Hackett was an emergency replacement for the similarly built Lou Costello in 1954. Abbott and Costello were set to make a feature-length comedy Fireman, Save My Child, featuring Spike Jones and His City Slickers. Several scenes had been shot with stunt doubles when Lou Costello was forced to withdraw due to illness. Universal-International salvaged the project by hiring Hugh O'Brian and Hackett to take over the Abbott and Costello roles, using already shot footage of the comedy duo in some long shots; Jones and his band became the main attraction.

Hackett became known to a wider audience when he appeared on television in the 1950s and '60s as a frequent guest on variety talk shows hosted by Jack Paar and Arthur Godfrey, telling brash, often off-color jokes, and mugging at the camera. Hackett was a frequent guest on both the Jack Paar and the Johnny Carson versions of The Tonight Show. According to the board game Trivial Pursuit, Hackett has the distinction of making the most guest appearances in the history of The Tonight Show Starring Johnny Carson. During this time, he also appeared as a panelist and mystery guest on CBS-TV's What's My Line? and filled in as emcee for the game show Treasure Hunt.[7] He made fifteen guest appearances on NBC-TV's The Perry Como Show between 1955 and 1961.[8] He appeared with his roommate Lenny Bruce on the Patrice Munsel Show (1957-1958), calling their comedy duo the "Not Ready for Prime Time Players,"[3] 20 years before the cast of Saturday Night Live used the same name.

Hackett appeared twice on ABC's The Rifleman, starring Chuck Connors and Johnny Crawford. In both episodes, "Bloodlines" (1959) and "The Clarence Bibs Story" (1961), his fellow guest star was Denver Pyle. He was cast as Daniel Malakie in "Bloodlines", the father of three boisterous brothers headed to trouble, and then as Clarence Bibs in the episode of that same name. Bibs is a handyman who after cleaning a gun accidentally kills a notorious outlaw, Wicks (Lee Van Cleef). Then, Wicks' former partner, George Tanner (Denver Pyle), comes to town but avoids confrontation with Bibs and accepts the explanation that Wicks' death was accidental.[9]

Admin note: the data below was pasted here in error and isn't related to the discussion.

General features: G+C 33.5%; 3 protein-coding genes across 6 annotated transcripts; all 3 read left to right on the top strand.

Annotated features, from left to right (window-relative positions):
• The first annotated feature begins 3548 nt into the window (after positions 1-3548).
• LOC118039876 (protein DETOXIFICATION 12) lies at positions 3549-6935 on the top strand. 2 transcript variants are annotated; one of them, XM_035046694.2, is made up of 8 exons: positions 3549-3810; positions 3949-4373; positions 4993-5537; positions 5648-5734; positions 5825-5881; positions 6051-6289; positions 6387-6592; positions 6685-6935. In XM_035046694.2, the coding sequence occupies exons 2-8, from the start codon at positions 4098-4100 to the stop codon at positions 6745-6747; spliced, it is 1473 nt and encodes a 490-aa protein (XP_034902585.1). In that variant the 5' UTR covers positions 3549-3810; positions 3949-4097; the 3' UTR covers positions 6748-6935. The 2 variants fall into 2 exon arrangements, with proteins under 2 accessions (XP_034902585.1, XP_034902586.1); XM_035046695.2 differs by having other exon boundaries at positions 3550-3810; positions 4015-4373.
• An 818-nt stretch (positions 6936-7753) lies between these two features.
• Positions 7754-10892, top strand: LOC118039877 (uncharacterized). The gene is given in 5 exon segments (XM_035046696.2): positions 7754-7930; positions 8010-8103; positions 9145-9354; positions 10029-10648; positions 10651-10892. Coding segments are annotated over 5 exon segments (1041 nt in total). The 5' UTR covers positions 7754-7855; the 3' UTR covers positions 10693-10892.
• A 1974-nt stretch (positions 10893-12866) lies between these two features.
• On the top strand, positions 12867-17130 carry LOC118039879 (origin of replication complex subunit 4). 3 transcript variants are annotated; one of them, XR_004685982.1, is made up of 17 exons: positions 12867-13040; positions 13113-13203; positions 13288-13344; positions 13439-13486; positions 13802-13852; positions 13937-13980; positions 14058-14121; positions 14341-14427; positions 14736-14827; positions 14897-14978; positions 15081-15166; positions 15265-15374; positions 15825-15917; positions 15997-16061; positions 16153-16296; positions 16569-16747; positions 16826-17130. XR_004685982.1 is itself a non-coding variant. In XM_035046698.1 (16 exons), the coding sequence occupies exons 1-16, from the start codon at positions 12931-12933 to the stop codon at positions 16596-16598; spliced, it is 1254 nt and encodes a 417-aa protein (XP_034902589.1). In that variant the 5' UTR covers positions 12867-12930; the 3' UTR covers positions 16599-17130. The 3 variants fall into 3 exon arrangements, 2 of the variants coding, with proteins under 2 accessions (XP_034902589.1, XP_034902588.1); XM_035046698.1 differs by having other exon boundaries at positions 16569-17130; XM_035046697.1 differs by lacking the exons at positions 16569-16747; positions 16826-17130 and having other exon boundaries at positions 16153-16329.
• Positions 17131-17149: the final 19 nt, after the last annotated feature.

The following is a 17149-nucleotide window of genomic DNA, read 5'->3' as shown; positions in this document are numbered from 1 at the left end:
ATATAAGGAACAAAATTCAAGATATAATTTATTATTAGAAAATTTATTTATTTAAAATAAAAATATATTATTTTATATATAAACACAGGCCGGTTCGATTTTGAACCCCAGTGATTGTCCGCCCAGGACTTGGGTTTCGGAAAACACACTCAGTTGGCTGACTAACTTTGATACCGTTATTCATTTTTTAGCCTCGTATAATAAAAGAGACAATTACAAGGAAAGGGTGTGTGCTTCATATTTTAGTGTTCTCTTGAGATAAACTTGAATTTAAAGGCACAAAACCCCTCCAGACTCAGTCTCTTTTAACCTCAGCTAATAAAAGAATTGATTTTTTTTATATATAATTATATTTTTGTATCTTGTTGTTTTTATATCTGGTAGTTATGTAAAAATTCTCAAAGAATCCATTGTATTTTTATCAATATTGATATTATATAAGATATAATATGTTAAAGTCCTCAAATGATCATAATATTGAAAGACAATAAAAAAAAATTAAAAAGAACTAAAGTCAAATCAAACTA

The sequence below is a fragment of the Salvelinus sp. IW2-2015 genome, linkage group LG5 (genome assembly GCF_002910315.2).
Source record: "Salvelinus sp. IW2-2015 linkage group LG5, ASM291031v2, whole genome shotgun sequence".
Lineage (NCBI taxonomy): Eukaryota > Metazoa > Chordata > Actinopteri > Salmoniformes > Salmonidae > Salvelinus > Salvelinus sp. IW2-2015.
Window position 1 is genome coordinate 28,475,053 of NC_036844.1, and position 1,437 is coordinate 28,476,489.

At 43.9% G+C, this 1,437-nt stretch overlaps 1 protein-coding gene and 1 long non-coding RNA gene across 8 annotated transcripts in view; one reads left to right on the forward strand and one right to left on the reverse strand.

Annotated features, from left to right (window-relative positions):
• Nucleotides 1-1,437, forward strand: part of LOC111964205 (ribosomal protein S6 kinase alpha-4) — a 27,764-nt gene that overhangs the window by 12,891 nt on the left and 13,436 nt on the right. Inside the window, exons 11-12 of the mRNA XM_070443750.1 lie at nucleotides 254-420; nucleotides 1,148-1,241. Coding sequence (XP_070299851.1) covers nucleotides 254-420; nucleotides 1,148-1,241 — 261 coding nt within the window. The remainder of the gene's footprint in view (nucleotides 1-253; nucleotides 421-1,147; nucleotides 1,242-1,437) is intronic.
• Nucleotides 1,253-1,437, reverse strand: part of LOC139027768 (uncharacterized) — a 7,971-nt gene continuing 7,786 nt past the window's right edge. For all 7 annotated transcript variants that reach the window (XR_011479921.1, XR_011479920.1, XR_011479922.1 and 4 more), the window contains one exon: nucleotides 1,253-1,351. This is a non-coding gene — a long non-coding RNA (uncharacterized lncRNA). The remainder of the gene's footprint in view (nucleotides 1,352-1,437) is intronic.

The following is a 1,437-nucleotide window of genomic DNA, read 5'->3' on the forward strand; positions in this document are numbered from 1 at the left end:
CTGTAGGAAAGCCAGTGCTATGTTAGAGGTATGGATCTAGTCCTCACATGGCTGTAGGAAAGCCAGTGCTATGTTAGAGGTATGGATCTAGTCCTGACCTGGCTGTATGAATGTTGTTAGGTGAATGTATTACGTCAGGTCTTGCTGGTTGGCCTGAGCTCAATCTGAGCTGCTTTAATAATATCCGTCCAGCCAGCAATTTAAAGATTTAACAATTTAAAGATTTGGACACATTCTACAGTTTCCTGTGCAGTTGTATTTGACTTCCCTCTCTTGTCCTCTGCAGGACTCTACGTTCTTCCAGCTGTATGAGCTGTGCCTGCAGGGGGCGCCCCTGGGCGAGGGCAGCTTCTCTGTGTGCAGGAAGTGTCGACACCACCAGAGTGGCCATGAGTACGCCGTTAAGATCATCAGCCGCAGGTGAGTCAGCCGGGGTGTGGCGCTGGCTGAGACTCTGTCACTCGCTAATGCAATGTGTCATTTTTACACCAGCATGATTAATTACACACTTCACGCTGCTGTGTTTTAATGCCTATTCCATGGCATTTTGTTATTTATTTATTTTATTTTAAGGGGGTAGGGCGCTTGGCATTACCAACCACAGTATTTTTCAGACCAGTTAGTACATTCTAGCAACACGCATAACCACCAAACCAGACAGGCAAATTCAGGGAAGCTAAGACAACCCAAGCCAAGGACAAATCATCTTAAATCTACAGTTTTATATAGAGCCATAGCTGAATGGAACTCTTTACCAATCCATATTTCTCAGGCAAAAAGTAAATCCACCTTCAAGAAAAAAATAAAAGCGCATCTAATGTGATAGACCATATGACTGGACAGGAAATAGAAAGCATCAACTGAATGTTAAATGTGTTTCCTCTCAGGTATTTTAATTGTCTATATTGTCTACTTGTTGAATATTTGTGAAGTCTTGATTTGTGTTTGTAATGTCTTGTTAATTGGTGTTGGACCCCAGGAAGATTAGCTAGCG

Hackett starred as the title character on NBC-TV's Stanley, a 1956–57 situation comedy which ran for 19 weeks on Monday evenings at 8:30 pm ET. The half-hour series also featured a young Carol Burnett and the voice of Paul Lynde. The Max Liebman produced program aired live before a studio audience and was one of the last sitcoms from New York to do so. Stanley revolved around the adventures of the titular character (Hackett) as the operator of a newsstand in a posh New York City hotel. On September 30, 1960, he appeared as himself in an episode of NBC's short-lived crime drama Dan Raven, starring Skip Homeier, set on the Sunset Strip of West Hollywood.